In this article, we learn who replaces the professor from North Carolina, whom we read about in an earlier article, Loss for Rice gain for University North. Like the rest of the country, Rice was pulling out of the great depression, and though we see some signes of that in the construction projects, we don't see much in terms of new hiring of instructors. It is nice to see, that Rice support it's graduates providing them with fellowships.

I loved hearing about the football star receiving a fellowship in the physical education department. Does that mean an assistant coaching position? I looked it up, and indeed he did become coach. Percy Arthur was quite the celebrity at Rice. He was captain of the famous 1934 Rice Owls team, the first to win the Southwest Conference football championship over Notre Dame. No wonder he got the fellowship. Even after he left Rice and football to become a successful insurance agent, he continues to support the sport and the university.

Percy Arthur makes Thresher headlines as he leads the team to another victory.
Source: The Thresher (Houston, Tex.), Vol. 20, No. 4, Ed. 1 Friday, October 5, 1934, Newspaper, October 5, 1934; digital images, (http://texashistory.unt.edu/ark:/67531/metapth230306/ : accessed June 04, 2013), University of North Texas Libraries, The Portal to Texas History, http://texashistory.unt.edu; crediting Rice University: Woodson Research Center, Houston, Texas.

The lack of women fellows is apparent, a fact I had noticed when I surveyed the year book. It's interesting that Ethel notes the departure of two women from her own chemistry department, which clearly she saw as a loss.

Many of these faculty members when on to have illustrious careers:

Saturday, June 1, 2013

Registration at Rice, 1939

Finally, on the third double page  of Ethel's scrapbook, registration! . On this next page we continue to find clippings dated September 12th -15th (1939). The first article, indicates Rice has yet to open it’s doors and remains in preparation for the new academic year.

Registration At Rice Begins on Thursday


1300 Students Expected as Institution Starts It's 28th year; Classes to Open Monday.

Registration for Rice Institute's twenty-eighth year will begin at 8 a.m. Thursday when approximately 1300 students will begin to enroll in the sally port on the first floor of the Administration Building.

New students in the academic course will register until 10:30 a.m., when sophomore, junior and senior academic students will begin to enroll, continuing through the afternoon. New architecture and engineering students will enroll from 8:00 a.m. until 10:30 a.m. Friday, and old engineering and architecture students will register from 10:30 a.m. to 5 p.m. Old academic students may register at any time Friday.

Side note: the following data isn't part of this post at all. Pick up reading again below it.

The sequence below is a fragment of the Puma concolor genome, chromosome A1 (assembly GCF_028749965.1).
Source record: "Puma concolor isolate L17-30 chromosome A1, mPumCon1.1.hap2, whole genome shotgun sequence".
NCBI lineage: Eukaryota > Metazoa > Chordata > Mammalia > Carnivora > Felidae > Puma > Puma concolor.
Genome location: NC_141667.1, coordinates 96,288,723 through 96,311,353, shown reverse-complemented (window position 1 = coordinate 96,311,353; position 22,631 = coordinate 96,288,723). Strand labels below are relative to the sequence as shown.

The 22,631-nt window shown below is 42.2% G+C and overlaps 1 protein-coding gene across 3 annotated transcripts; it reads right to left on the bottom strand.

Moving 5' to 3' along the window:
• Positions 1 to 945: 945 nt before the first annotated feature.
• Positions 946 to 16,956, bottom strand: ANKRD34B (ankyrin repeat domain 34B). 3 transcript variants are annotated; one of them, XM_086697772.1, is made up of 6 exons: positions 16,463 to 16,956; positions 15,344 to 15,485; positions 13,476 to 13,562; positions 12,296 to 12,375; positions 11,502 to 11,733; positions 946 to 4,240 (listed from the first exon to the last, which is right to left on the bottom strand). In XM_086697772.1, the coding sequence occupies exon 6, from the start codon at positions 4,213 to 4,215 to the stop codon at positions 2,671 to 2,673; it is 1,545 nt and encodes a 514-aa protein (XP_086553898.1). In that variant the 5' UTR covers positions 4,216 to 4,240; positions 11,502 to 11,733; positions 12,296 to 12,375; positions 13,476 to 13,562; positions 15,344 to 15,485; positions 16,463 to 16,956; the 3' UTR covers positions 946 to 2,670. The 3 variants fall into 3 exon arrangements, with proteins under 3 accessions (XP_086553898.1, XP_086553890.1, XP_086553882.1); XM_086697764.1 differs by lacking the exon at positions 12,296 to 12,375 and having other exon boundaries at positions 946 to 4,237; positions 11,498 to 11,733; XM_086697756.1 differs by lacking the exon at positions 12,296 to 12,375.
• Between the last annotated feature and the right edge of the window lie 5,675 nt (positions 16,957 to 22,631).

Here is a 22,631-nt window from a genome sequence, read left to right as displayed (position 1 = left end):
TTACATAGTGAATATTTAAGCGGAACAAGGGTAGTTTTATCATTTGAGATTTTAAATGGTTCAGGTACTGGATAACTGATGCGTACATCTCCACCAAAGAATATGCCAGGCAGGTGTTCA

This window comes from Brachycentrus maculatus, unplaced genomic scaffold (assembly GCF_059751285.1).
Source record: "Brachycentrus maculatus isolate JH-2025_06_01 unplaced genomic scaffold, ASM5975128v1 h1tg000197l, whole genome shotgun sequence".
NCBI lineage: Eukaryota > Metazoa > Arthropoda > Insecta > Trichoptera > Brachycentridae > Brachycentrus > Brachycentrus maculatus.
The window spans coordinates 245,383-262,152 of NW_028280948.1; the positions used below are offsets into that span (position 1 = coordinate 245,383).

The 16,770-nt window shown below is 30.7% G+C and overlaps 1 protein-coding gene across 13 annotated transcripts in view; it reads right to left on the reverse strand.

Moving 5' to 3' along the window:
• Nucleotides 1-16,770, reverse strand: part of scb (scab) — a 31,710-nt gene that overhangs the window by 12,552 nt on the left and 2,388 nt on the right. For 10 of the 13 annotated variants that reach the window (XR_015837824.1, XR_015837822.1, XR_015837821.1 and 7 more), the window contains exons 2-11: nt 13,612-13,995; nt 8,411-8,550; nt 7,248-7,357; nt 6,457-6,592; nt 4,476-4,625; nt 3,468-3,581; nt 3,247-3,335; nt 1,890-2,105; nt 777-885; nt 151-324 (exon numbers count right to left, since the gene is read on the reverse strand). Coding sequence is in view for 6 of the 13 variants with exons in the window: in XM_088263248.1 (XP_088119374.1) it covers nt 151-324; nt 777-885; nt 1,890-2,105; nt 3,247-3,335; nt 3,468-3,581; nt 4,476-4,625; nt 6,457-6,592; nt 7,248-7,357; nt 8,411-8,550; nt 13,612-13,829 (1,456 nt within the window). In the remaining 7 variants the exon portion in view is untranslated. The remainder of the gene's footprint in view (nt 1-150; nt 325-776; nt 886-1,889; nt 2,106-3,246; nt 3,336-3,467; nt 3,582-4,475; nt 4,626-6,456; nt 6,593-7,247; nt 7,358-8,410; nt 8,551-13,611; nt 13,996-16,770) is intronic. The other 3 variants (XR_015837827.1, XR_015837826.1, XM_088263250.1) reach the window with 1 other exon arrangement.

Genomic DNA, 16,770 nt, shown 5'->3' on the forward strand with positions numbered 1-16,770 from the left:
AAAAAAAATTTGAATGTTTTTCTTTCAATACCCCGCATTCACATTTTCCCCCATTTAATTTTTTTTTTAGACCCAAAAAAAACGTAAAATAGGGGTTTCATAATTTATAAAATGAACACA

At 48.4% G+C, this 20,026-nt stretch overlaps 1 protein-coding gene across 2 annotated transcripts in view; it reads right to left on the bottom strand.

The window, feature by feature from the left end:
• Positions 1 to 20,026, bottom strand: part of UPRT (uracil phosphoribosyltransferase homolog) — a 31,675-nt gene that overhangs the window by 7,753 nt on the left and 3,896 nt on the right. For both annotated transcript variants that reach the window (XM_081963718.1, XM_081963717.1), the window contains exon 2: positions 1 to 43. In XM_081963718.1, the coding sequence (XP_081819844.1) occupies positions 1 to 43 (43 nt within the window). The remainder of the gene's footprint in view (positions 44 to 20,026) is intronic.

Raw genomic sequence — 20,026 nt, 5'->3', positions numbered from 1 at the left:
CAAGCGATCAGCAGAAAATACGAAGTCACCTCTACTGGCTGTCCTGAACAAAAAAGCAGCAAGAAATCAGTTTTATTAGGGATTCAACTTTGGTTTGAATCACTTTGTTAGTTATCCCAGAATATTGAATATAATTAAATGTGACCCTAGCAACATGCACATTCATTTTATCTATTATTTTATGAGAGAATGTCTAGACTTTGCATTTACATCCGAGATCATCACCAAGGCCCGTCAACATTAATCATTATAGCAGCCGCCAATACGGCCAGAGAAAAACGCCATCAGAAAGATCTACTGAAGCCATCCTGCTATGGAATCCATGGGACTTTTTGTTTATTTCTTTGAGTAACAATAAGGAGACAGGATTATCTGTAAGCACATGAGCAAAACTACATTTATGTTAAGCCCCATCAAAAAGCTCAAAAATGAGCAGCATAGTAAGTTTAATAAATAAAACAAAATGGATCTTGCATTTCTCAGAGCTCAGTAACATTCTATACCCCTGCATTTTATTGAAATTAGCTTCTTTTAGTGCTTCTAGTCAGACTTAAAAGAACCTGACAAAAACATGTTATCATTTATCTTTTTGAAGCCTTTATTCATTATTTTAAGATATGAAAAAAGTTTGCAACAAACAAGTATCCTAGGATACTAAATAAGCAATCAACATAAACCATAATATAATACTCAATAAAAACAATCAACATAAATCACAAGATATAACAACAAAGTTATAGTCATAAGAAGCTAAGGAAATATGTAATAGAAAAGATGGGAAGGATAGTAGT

Jewish students will be excused from registration Thursday for the observance of the Jewish religious holiday, Rosh Hashanah Samuel G. McCann, registrar, has arranged that Jewish students register on Friday if possible, or on the following Monday, the first day of regular classes.

The traditional initiation of freshmen will start Thursday as soon as the first freshmen complete registration. Crowds gather in the sally port each year to watch sophomore men initiate the new men students. Freshmen girls will be initiated the first Friday of regular classes.

Tho construction jobs being completed for the opening of the new semester. The dining hall in the men's dormitories is being enlarged, and a new laboratory is being built onto the Chemistry Building.

The mess hall has been enlarged to almost twice its original capacity. The additional 200 feet of floor space will allow facilities for the accommodation of about 650 men. The dining hall formerly accommodated around 350 men.

The new laboratory space will be used by senior and graduate chemical engineering students for the study of unit operations. The two-story annex provides about 1600 feet of floor space. Dr. Arthur Hartsook is in complete charge of construction.

Two new scholarships are being offered for the first time this year for Rice students. The Samuel S. Ashe Scholarship endowed by Mrs. Sailie Ashe Fitch, the late Mr. Ashe's daughter, will be awarded annually to a deserving and necessitous freshman students who completes his first year's work with highest grades. The first award has been made to George W. Krog, class of 1943 of Houston.

Mr. Mabel Franklin Austen has endowed the Thomas Richard and Julia Hadley Franklin scholarship in memory of her parents. The first winner of the scholarship, to be awarded on the basis of scholarship standing and financial necessity, have not yet been announced.

Three new instructors have been appointed to the faculty this year. Dr. Edward S. Deevy, Jr. who received his Ph. D. from Yale University, has been appointed instructor in biology. Walter F. Scofield, new instructor in civil engineering, holds a B.S from the University of Kansas, where he previously held an assistant instructorship. Carl R. Wischmeyer, new engineering instructor  received his bachelor degree from Rose Polytechnic Institute and his master degree from Yale University.

Several curriculum changes have been made this year. New English courses are being offered in the late romantic and Victorian literature and in old English, including a special study of Beowulf. Two new math courses are open to graduate students this year, one in modern algebra, the other in continued fractions. New senior courses in physical chemistry and inorganic qualitative analysis are being offered, as well as graduate course in adsorption, heterogeneous equilibrium, and heterocyclic chemistry. 

This article surprised me on initial read. I wondered why would the Houston Chronicle print such detail information about the registration schedule at Rice? I guess, without email, Rice could best reach it's student body by posting this kind of information in the paper. We do learn from this article, that Rice has been in existence for 28 years and that they were expecting 1300 students in 1939! I love the mention of the Jewish High Holidays and the exception made for the Jewish students. It's nice to know that the university was sensitive to Jewish minority. I can’t wait to hear about the Freshmen initiation ceremony!